The river is referred to the natives as "going" which influenced their name. These tribes lived off of the sea, they embellished many amenities that it came including Oysters. The ocean winds and the abundant source of wildlife made it ideal for these tribes. Today there is some evidence left such as "middens", these are huge plies of shells from the oysters that were harvested by these tribes. There are still a few Waccamaw natives left unlike their neighboring tribe, the Winyahs who are extinct; the Winyahs inherit their name from the Winyah Bay, an area known for its surplus of wildlife much like Pawleys Island. In the early 1700s the colonists from Europe began to set up markets and shops to barter and sell items with these tribes; this was short lived, soon fights began to breakout and many problems arose causing complete destruction of these tribes. The island became a refuge from summer mosquitoes because of common windy conditions; the town's namesake George Pawley owned the island during the colonial era, sold portions of it to other planters seeking to escape malaria.
In 1791, two years after he was elected president, George Washington toured the Grand Strand, travelling The King's Highway in the unincorporated portion off Pawleys Island to visit the Alstons, wealthy planters who owned several plantations in the area. Rice fields occupied the Waccamaw River side of the neck. With Hurricane Hugo in 1989, some island cottages have since been replaced; the island bans commercial or industrial buildings on the island with the exception of a'70s condominium complex and a few grandfathered inns, including the SeaView Inn and the PCJ Weston House, now the Pelican Inn. The town government was incorporated in 1985; the water temperature is comfortable from May to October, there is abundant fishing, crabbing and birdwatching most months of the year. All Saints' Episcopal Church, Cedar Grove Plantation Chapel, Pawleys Island Historic District are listed on the National Register of Historic Places; the Town of Pawleys Island is located just off U. S. Route 17 10 miles east of Georgetown.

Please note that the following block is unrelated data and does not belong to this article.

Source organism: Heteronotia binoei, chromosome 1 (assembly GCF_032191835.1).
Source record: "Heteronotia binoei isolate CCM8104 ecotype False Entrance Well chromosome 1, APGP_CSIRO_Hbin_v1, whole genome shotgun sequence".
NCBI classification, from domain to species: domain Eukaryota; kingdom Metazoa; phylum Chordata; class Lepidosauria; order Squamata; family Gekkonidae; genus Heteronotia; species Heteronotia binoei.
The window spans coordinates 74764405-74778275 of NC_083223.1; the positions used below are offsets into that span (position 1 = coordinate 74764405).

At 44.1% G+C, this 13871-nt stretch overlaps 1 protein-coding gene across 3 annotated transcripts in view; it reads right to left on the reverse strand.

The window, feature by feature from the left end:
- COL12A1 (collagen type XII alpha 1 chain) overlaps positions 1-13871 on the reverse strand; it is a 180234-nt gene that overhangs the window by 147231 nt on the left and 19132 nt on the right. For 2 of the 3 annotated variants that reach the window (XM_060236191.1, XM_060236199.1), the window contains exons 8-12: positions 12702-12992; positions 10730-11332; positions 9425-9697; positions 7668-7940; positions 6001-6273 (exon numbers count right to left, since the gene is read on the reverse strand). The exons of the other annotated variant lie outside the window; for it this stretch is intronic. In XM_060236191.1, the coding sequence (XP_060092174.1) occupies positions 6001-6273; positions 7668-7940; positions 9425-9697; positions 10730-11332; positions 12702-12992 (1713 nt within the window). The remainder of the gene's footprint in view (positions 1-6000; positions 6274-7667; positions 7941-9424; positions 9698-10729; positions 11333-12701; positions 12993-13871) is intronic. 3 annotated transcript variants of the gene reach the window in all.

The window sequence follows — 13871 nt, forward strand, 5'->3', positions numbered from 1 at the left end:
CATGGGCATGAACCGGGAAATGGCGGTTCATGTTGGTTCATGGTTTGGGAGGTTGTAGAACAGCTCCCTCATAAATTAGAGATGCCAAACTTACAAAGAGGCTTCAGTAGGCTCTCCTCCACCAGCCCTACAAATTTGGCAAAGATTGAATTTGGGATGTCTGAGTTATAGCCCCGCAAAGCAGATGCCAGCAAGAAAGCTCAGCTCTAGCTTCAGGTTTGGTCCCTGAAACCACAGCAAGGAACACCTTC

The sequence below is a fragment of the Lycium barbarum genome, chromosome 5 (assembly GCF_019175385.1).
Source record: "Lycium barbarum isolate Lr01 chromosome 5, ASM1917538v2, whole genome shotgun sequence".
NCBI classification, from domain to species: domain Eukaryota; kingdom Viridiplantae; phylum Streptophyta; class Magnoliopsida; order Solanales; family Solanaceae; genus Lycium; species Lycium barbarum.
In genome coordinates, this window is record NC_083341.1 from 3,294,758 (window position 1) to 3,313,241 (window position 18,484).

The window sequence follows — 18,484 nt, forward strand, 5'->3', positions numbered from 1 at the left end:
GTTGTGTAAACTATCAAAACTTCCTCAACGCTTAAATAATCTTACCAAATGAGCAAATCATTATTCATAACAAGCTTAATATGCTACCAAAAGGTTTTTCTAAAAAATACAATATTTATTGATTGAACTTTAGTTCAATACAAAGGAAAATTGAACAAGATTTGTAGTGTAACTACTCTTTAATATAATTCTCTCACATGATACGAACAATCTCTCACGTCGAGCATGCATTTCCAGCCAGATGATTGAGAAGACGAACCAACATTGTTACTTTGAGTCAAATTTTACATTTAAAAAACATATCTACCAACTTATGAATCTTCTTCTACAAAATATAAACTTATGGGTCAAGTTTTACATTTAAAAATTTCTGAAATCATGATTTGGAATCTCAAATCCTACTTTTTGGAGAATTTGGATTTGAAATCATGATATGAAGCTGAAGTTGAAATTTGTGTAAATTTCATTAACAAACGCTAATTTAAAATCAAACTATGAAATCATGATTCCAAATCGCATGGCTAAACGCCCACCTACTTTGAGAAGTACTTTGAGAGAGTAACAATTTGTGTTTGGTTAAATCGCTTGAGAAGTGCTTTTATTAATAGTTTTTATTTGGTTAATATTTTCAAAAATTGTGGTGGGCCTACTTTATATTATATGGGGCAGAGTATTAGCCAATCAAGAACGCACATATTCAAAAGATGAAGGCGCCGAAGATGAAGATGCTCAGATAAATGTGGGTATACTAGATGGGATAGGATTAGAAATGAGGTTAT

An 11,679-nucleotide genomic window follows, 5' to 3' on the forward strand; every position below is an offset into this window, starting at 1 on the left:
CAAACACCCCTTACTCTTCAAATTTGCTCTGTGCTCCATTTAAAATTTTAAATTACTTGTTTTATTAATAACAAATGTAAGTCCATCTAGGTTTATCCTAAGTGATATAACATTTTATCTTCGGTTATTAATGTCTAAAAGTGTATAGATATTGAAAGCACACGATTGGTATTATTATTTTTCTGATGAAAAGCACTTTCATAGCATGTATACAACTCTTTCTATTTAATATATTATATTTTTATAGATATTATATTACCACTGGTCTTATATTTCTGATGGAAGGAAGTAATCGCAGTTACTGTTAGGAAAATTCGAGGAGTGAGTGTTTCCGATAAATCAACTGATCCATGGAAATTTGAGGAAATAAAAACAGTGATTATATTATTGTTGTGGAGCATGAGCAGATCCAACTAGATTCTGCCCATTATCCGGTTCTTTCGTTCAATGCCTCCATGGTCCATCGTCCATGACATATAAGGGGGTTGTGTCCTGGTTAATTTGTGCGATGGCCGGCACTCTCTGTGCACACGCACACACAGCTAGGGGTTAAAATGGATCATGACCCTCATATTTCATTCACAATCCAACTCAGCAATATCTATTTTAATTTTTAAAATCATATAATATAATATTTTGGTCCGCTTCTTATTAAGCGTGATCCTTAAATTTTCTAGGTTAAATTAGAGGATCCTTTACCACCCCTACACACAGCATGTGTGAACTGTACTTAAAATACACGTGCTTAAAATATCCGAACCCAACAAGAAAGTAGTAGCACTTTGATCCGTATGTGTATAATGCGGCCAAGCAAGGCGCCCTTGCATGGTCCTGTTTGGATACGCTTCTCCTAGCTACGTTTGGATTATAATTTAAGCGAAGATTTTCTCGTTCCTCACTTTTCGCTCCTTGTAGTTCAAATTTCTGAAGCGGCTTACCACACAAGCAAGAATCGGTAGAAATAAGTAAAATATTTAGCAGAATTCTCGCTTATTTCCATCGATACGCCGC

The island itself, located at 33°25′47″N 79°07′18″W, is a little over three miles long and about one-quarter of a mile wide. To the east-southeast lies the Atlantic Ocean; the island is a sandy barrier, with some dunes on the northern end up to about 15 feet high. The southern end is low. Behind the island is a tidal creek/marsh. According to the United States Census Bureau, the town has a total area of 1.0 square miles, of which 0.7 square mile is land and 0.3 square mile is water. As of the census of 2000, there were 138 people, 81 households, 43 families residing in the town; the population density was 196.9 people per square mile. There were 521 housing units at an average density of 743.3 per square mile. The racial makeup of the town was 92.03% White, 7.25% African American, 0.72% from two or more races. There were 81 households out of which 9.9% had children under the age of 18 living with them, 50.6% were married couples living together, 1.2% had a female householder with no husband present, 46.9% were non-families.